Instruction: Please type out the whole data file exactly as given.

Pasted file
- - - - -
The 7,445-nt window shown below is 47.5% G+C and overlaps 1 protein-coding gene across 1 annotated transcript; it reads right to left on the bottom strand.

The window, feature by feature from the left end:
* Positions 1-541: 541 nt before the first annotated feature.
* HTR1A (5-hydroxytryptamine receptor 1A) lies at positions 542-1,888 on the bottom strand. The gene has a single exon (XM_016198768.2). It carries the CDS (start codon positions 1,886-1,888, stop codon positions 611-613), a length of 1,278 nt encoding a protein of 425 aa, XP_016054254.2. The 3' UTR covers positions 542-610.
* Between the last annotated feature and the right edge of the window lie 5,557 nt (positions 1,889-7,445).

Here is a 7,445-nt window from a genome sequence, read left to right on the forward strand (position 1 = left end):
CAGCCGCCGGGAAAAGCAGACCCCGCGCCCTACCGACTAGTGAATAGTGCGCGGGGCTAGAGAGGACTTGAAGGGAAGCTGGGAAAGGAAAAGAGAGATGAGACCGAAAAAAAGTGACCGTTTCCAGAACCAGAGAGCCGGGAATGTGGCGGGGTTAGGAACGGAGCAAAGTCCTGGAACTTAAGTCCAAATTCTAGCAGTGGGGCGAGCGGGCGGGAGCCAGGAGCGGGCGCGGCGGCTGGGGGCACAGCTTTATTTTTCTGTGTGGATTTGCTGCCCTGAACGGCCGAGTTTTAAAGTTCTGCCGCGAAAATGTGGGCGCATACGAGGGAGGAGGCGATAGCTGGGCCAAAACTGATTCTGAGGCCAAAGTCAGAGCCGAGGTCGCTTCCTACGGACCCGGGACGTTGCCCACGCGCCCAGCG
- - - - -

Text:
The 7,445-nt window shown below is 47.5% G+C and overlaps 1 protein-coding gene across 1 annotated transcript; it reads right to left on the bottom strand.

The window, feature by feature from the left end:
* Positions 1-541: 541 nt before the first annotated feature.
* HTR1A (5-hydroxytryptamine receptor 1A) lies at positions 542-1,888 on the bottom strand. The gene has a single exon (XM_016198768.2). It carries the CDS (start codon positions 1,886-1,888, stop codon positions 611-613), a length of 1,278 nt encoding a protein of 425 aa, XP_016054254.2. The 3' UTR covers positions 542-610.
* Between the last annotated feature and the right edge of the window lie 5,557 nt (positions 1,889-7,445).

Here is a 7,445-nt window from a genome sequence, read left to right on the forward strand (position 1 = left end):
CAGCCGCCGGGAAAAGCAGACCCCGCGCCCTACCGACTAGTGAATAGTGCGCGGGGCTAGAGAGGACTTGAAGGGAAGCTGGGAAAGGAAAAGAGAGATGAGACCGAAAAAAAGTGACCGTTTCCAGAACCAGAGAGCCGGGAATGTGGCGGGGTTAGGAACGGAGCAAAGTCCTGGAACTTAAGTCCAAATTCTAGCAGTGGGGCGAGCGGGCGGGAGCCAGGAGCGGGCGCGGCGGCTGGGGGCACAGCTTTATTTTTCTGTGTGGATTTGCTGCCCTGAACGGCCGAGTTTTAAAGTTCTGCCGCGAAAATGTGGGCGCATACGAGGGAGGAGGCGATAGCTGGGCCAAAACTGATTCTGAGGCCAAAGTCAGAGCCGAGGTCGCTTCCTACGGACCCGGGACGTTGCCCACGCGCCCAGCG